SHOW STATUS

This MySQL statement displays status information and variables from the server.

Syntax

Below is the syntax for this command. Text within square brackets (i.e, [ and ] ) are optional. Choices are separated by bars (i.e, | ). Ellipses preceded by a comma indicates a repeating pattern. Ellipses before or after syntax are used to highlight a relevant except from the larger syntax. Text displayed in italic letters represent text that should be replaced with the specific names related to the database (e.g., column with the name of the column).

SHOW [GLOBAL|LOCAL|SESSION] STATUS [LIKE 'pattern'|WHERE expression]

Explanation

This MySQL statement displays status information and variables from the MySQL server. You can reduce the number of variables shown with the LIKE clause, based on a naming pattern for the variable name. Similarly, the WHERE clause may be used to refine the results set.

Examples

Here is an example of how you can use this MySQL statement with the LIKE clause:

SHOW STATUS LIKE '%log%';

+------------------------------+-------+
| Variable_name                | Value |
+------------------------------+-------+
| Binlog_cache_disk_use        | 0     | 
| Binlog_cache_use             | 0     | 
| Com_show_binlog_events       | 0     | 
| Com_show_binlogs             | 0     | 
| Com_show_engine_logs         | 0     | 
| Innodb_log_waits             | 0     | 
| Innodb_log_write_requests    | 0     | 
| Innodb_log_writes            | 1     | 
| Innodb_os_log_fsyncs         | 3     | 
| Innodb_os_log_pending_fsyncs | 0     | 
| Innodb_os_log_pending_writes | 0     | 
| Innodb_os_log_written        | 512   | 
| Tc_log_max_pages_used        | 0     |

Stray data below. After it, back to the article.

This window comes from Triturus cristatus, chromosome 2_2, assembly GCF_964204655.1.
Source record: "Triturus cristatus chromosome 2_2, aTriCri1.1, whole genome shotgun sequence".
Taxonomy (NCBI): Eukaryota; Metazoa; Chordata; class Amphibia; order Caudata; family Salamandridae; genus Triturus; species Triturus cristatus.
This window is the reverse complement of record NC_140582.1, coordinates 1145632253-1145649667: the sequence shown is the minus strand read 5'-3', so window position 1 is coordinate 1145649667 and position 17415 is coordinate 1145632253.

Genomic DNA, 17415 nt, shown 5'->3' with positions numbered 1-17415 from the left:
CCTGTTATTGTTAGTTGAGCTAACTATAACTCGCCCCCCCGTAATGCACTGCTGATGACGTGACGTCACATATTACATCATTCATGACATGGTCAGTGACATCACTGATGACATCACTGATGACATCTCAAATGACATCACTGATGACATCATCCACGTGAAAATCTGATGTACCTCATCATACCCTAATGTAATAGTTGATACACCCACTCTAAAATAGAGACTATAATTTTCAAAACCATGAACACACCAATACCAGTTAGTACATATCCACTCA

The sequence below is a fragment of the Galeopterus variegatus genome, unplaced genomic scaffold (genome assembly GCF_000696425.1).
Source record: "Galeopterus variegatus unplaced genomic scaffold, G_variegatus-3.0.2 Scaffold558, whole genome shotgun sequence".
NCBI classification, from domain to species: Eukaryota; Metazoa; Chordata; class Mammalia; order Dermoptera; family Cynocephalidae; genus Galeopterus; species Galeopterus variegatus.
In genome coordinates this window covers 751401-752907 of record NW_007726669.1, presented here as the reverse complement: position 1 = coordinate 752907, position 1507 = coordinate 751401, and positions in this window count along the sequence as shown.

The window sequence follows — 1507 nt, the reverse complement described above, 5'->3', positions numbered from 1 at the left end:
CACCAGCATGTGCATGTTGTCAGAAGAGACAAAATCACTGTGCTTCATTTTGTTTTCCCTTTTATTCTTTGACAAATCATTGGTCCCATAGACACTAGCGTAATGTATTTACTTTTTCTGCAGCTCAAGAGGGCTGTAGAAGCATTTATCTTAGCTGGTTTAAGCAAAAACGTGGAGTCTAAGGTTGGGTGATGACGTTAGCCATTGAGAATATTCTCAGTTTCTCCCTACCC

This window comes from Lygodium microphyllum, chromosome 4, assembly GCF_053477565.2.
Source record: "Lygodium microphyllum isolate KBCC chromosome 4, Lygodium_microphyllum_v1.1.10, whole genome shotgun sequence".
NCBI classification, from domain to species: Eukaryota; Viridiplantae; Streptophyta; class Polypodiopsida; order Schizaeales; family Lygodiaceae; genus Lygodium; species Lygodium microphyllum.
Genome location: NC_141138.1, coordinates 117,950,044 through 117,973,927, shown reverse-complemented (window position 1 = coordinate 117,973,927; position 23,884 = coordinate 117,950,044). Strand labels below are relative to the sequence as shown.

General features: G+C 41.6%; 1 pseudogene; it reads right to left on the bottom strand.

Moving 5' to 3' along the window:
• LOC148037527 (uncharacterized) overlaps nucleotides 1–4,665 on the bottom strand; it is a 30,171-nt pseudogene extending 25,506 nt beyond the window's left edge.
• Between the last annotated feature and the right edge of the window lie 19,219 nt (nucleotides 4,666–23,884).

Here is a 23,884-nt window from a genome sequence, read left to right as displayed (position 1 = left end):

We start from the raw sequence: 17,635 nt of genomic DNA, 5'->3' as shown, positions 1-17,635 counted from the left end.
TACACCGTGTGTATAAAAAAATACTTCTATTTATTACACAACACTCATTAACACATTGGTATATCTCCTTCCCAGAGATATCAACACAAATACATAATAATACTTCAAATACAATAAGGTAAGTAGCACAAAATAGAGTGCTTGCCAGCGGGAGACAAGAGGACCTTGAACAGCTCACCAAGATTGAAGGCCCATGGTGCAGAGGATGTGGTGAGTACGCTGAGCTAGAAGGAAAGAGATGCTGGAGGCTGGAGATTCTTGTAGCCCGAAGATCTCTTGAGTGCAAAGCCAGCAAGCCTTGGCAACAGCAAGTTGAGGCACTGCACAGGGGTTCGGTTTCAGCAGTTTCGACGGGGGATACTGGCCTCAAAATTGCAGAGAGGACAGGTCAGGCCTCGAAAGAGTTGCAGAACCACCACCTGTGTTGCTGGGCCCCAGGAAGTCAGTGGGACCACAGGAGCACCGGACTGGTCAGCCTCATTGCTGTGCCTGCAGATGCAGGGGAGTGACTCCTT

| Tc_log_page_size             | 0     | 
| Tc_log_page_waits            | 0     | 
+------------------------------+-------+

The results show any system variable in which the variable name has the word log in it. This is a new server installation, so the results have small or zero values. If you wanted to eliminate the InnoDB logs from the results, you could use the WHERE clause like so:

SHOW STATUS 
WHERE Variable_name LIKE '%log%' 
AND Variable_name NOT LIKE '%Innodb%';

+------------------------+-------+
| Variable_name          | Value |
+------------------------+-------+
| Binlog_cache_disk_use  | 0     | 
| Binlog_cache_use       | 0     | 
| Com_show_binlog_events | 0     | 
| Com_show_binlogs       | 0     | 
| Com_show_engine_logs   | 0     | 
| Tc_log_max_pages_used  | 0     | 
| Tc_log_page_size       | 0     | 
| Tc_log_page_waits      | 0     | 
+------------------------+-------+

Notice that when using the WHERE clause, the field name in the results must be given. In this case, the field name Variable_name is given. You could also give the field name Value to limit the results to entries of a certain value or range of values.

SHOW GLOBAL STATUS 
WHERE Variable_name LIKE '%log%' 
AND Variable_name LIKE '%Innodb%' 
AND Value > 100;
 
+-----------------------+-------+
| Variable_name         | Value |
+-----------------------+-------+
| Innodb_os_log_written | 512   | 
+-----------------------+-------+

In this example we are looking for log entries for InnoDB with a value over 100. The results consist of just one entry.

You can change many variables at server startup using options for the MySQL server daemon. You can change some of them while the daemon is running with the SET statement, without having to restart the server.